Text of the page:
That’s what this interview — and Bob Lefsetz’s defense of Spotify — glosses over. Of course, wildly successful artists, with tens or hundreds of millions of plays a month, make good money from streaming. And it’s disingenuous to imply that artists complain because they feel entitled to the same. I can confidently speak for most artists that we just want an opportunity to earn a living through our music. Opportunity is not entitlement. Even though an artist’s ‘middle class’ was always precarious, there’s very little chance now to make it work.
The implication from Ek is — and he’s not that far off — in the eyes of Spotify, you’re either a superstar or an unknown. The insult is Ek saying that the latter position is mostly the artist’s fault because she’s a Luddite who’s not “putting the work in.”
(I’m reminded of this insightful quote from author Nancy Baym: “It’s amazing to me to see how so many careers, in music and beyond, have shifted such that it’s no longer enough to do the work. Now you have to do the work of making sure everyone is seeing that you’ve done the work.”)
But I’m not placing all the blame on Ek, streaming, and the Napster guys who let this genie out of the bottle. All of that became inevitable as soon as the first ones-and-zeroes were digitally encoded on a compact disc. But as listeners and recording artists, we play a part by accepting the notion that Spotify is unavoidable and necessary. Yes, I believe that Spotify is not going anywhere. And I doubt they’ll change anything except notch their monthly price up a dollar or two in a few years. What it’s essential also to understand is we’re not obligated to play along.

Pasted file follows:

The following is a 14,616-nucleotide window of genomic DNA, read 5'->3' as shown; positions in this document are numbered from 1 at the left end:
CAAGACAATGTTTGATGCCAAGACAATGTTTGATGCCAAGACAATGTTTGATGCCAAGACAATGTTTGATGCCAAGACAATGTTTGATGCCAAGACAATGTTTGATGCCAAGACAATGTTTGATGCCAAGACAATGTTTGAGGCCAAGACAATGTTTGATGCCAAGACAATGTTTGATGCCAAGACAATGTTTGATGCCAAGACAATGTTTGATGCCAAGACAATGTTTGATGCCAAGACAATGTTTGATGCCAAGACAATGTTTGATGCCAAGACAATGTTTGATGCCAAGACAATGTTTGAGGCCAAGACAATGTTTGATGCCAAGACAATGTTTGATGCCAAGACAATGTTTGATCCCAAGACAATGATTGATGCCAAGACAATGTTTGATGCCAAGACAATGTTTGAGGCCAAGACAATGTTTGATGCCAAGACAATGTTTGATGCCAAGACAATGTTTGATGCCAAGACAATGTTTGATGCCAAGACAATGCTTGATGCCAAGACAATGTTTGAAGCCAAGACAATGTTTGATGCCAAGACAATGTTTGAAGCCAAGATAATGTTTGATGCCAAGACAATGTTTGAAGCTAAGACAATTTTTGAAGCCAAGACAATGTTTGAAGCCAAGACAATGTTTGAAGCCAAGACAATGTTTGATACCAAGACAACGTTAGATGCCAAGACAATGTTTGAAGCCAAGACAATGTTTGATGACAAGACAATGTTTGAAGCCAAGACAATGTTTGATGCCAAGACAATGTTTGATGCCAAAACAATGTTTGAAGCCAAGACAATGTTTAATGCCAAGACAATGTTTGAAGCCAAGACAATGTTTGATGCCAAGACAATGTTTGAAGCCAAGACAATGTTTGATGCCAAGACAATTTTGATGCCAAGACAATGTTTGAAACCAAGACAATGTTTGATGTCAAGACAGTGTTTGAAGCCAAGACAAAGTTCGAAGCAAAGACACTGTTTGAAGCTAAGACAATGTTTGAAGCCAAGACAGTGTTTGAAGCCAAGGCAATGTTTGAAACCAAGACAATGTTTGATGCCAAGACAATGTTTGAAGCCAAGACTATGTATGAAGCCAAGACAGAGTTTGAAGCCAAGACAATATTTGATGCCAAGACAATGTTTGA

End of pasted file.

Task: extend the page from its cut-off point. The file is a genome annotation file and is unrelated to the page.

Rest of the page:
As concerned recording artists, we don’t necessarily need to remove our music from Spotify (though, if you do exit the platform, good on you). The key is to treat streaming as the entrance of a marketing funnel to lead potential fans to our sites and mailing lists. Let’s look at it as if it’s radio. Radio in the US egregiously doesn’t pay a royalty to performers, but performers still allow their music on the radio as it’s an entry for new listeners. But they never say, “You should only listen to my music on the radio.”
Or as a more musically-inclined Tyler Durden might say: “The first rule of Spotify is you do not talk about Spotify.” Only post links to your site or a store like Bandcamp. Seriously — there is no reason to send your fans to Spotify. The distant hope that the company will return the favor by adding your song to one of their big playlists is a broken motivation.
As listeners, we have a responsibility, too. I frequently write about the seductive appeal of streaming — I know I can’t resist effortlessly accessing an album or band that I just learned about. But we should also support the artists we enjoy by directly purchasing their music, ordering their merchandise, and signing up for their mailing lists. It’s not that difficult, and these gestures mean a lot to the artists. And, like musical Tyler, we should spread the word by posting to our favorite artists’ websites and Bandcamp pages, not Spotify players.
We’ll all benefit the sooner we start thinking of Spotify as an occasional sampling tool instead of a go-to listening necessity. Let’s happily hand the platform over to the ‘top tier’ with their frequent releases and domination of playlists. It’s evident from the interview that’s who Ek has in mind for his company, anyway (besides Joe Rogan, of course).